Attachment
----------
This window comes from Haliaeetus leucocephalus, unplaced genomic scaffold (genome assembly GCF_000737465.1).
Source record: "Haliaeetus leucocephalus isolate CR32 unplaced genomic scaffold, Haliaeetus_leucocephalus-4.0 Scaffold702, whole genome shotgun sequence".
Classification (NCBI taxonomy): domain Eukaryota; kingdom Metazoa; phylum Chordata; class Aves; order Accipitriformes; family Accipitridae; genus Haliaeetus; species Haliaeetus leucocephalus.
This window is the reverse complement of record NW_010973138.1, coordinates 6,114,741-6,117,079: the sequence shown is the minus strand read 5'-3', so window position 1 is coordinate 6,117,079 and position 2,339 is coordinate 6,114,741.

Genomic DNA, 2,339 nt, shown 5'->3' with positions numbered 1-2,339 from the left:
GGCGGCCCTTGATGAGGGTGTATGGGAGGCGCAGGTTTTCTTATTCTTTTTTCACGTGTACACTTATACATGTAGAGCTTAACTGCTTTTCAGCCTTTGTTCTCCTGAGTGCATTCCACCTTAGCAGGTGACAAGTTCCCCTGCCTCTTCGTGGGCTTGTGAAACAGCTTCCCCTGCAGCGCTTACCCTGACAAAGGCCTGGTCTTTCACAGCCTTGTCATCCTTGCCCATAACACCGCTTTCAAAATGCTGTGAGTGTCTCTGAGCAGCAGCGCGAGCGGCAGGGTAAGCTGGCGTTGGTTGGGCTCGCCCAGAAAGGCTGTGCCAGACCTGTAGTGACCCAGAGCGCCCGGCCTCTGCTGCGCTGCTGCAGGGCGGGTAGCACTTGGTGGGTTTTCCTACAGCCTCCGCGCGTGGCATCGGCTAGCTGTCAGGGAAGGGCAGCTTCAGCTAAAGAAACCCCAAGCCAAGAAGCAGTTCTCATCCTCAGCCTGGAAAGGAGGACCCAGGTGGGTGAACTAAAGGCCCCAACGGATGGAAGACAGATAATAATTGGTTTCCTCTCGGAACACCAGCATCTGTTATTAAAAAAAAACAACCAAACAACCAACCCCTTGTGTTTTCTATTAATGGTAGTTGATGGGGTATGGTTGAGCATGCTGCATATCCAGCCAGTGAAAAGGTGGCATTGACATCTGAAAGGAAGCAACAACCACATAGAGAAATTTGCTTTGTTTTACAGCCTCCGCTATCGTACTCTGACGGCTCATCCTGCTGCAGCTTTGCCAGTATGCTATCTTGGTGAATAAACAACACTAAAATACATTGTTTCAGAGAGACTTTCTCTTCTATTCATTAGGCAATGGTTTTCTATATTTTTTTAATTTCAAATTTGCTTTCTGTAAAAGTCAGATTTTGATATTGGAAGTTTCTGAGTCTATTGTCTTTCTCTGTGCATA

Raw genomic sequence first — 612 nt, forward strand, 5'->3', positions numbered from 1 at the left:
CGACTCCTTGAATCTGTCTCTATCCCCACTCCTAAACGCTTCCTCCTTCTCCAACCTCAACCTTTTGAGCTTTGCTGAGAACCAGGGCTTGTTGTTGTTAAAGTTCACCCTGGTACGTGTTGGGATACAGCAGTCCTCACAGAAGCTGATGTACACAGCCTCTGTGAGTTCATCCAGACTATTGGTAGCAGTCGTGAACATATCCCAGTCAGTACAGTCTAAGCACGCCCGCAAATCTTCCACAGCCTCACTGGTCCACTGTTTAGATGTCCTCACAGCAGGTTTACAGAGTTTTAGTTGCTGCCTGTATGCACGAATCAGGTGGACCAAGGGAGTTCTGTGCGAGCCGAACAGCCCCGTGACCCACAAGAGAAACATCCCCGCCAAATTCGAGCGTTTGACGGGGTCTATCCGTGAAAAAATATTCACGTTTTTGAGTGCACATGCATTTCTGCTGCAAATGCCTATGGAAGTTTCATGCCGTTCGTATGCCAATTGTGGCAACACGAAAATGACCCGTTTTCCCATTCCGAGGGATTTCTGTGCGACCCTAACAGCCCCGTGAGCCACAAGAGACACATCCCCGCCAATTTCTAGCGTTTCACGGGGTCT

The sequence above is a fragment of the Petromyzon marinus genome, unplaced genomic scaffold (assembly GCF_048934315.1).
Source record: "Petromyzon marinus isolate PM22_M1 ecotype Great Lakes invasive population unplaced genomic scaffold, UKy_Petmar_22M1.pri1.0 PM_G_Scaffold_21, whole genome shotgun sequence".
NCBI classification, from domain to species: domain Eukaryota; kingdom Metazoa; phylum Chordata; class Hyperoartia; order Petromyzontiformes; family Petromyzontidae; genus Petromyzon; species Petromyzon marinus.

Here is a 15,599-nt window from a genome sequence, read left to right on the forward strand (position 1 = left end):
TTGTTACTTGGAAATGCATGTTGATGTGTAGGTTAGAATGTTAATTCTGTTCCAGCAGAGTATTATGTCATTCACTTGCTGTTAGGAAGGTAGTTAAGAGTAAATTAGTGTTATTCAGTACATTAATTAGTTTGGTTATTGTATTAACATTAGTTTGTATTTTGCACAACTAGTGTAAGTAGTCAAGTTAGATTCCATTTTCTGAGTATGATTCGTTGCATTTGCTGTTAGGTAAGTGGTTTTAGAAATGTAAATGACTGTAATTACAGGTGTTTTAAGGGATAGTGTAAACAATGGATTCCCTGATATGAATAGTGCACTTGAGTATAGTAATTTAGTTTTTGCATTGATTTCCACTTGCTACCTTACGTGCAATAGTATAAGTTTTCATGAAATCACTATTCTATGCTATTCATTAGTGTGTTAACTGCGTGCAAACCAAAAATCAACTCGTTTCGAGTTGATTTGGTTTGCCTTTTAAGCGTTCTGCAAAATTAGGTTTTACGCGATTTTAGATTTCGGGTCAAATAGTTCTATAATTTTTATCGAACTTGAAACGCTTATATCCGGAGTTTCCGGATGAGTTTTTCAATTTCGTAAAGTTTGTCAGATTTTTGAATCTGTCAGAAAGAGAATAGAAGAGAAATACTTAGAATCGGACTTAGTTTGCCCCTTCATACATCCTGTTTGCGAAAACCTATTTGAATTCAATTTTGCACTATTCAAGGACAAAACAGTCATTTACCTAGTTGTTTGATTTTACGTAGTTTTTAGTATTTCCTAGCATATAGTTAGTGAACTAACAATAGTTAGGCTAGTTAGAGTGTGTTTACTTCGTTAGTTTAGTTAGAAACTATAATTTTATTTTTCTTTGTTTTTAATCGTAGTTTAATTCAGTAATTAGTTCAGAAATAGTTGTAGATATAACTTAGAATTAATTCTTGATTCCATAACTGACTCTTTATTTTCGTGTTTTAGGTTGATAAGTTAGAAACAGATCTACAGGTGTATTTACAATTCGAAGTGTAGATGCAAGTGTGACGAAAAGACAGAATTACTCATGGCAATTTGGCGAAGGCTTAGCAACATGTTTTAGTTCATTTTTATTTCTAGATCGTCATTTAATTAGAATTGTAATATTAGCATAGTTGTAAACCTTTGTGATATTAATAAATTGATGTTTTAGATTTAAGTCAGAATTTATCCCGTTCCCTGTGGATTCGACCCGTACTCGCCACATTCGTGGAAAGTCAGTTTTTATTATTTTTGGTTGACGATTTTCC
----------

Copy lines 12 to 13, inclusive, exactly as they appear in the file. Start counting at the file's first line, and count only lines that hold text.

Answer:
Here is a 15,599-nt window from a genome sequence, read left to right on the forward strand (position 1 = left end):
TTGTTACTTGGAAATGCATGTTGATGTGTAGGTTAGAATGTTAATTCTGTTCCAGCAGAGTATTATGTCATTCACTTGCTGTTAGGAAGGTAGTTAAGAGTAAATTAGTGTTATTCAGTACATTAATTAGTTTGGTTATTGTATTAACATTAGTTTGTATTTTGCACAACTAGTGTAAGTAGTCAAGTTAGATTCCATTTTCTGAGTATGATTCGTTGCATTTGCTGTTAGGTAAGTGGTTTTAGAAATGTAAATGACTGTAATTACAGGTGTTTTAAGGGATAGTGTAAACAATGGATTCCCTGATATGAATAGTGCACTTGAGTATAGTAATTTAGTTTTTGCATTGATTTCCACTTGCTACCTTACGTGCAATAGTATAAGTTTTCATGAAATCACTATTCTATGCTATTCATTAGTGTGTTAACTGCGTGCAAACCAAAAATCAACTCGTTTCGAGTTGATTTGGTTTGCCTTTTAAGCGTTCTGCAAAATTAGGTTTTACGCGATTTTAGATTTCGGGTCAAATAGTTCTATAATTTTTATCGAACTTGAAACGCTTATATCCGGAGTTTCCGGATGAGTTTTTCAATTTCGTAAAGTTTGTCAGATTTTTGAATCTGTCAGAAAGAGAATAGAAGAGAAATACTTAGAATCGGACTTAGTTTGCCCCTTCATACATCCTGTTTGCGAAAACCTATTTGAATTCAATTTTGCACTATTCAAGGACAAAACAGTCATTTACCTAGTTGTTTGATTTTACGTAGTTTTTAGTATTTCCTAGCATATAGTTAGTGAACTAACAATAGTTAGGCTAGTTAGAGTGTGTTTACTTCGTTAGTTTAGTTAGAAACTATAATTTTATTTTTCTTTGTTTTTAATCGTAGTTTAATTCAGTAATTAGTTCAGAAATAGTTGTAGATATAACTTAGAATTAATTCTTGATTCCATAACTGACTCTTTATTTTCGTGTTTTAGGTTGATAAGTTAGAAACAGATCTACAGGTGTATTTACAATTCGAAGTGTAGATGCAAGTGTGACGAAAAGACAGAATTACTCATGGCAATTTGGCGAAGGCTTAGCAACATGTTTTAGTTCATTTTTATTTCTAGATCGTCATTTAATTAGAATTGTAATATTAGCATAGTTGTAAACCTTTGTGATATTAATAAATTGATGTTTTAGATTTAAGTCAGAATTTATCCCGTTCCCTGTGGATTCGACCCGTACTCGCCACATTCGTGGAAAGTCAGTTTTTATTATTTTTGGTTGACGATTTTCC